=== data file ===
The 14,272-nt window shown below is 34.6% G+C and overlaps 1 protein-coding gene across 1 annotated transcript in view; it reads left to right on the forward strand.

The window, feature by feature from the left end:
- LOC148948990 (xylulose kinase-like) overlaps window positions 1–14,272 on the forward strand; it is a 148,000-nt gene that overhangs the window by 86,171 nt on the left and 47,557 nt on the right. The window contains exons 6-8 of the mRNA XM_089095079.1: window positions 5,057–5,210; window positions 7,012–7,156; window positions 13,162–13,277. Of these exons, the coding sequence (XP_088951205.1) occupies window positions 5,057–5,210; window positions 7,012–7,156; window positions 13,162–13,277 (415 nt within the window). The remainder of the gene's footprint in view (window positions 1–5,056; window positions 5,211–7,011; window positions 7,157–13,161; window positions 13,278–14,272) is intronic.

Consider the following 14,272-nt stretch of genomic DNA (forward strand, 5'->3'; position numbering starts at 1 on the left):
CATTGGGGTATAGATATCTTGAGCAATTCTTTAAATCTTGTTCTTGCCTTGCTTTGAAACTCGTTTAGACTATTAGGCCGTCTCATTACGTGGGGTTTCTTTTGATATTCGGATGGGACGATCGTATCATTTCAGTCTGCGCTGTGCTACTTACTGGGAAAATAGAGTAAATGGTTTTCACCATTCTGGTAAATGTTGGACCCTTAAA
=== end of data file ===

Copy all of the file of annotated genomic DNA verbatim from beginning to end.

The 14,272-nt window shown below is 34.6% G+C and overlaps 1 protein-coding gene across 1 annotated transcript in view; it reads left to right on the forward strand.

The window, feature by feature from the left end:
- LOC148948990 (xylulose kinase-like) overlaps window positions 1–14,272 on the forward strand; it is a 148,000-nt gene that overhangs the window by 86,171 nt on the left and 47,557 nt on the right. The window contains exons 6-8 of the mRNA XM_089095079.1: window positions 5,057–5,210; window positions 7,012–7,156; window positions 13,162–13,277. Of these exons, the coding sequence (XP_088951205.1) occupies window positions 5,057–5,210; window positions 7,012–7,156; window positions 13,162–13,277 (415 nt within the window). The remainder of the gene's footprint in view (window positions 1–5,056; window positions 5,211–7,011; window positions 7,157–13,161; window positions 13,278–14,272) is intronic.

Consider the following 14,272-nt stretch of genomic DNA (forward strand, 5'->3'; position numbering starts at 1 on the left):
CATTGGGGTATAGATATCTTGAGCAATTCTTTAAATCTTGTTCTTGCCTTGCTTTGAAACTCGTTTAGACTATTAGGCCGTCTCATTACGTGGGGTTTCTTTTGATATTCGGATGGGACGATCGTATCATTTCAGTCTGCGCTGTGCTACTTACTGGGAAAATAGAGTAAATGGTTTTCACCATTCTGGTAAATGTTGGACCCTTAAA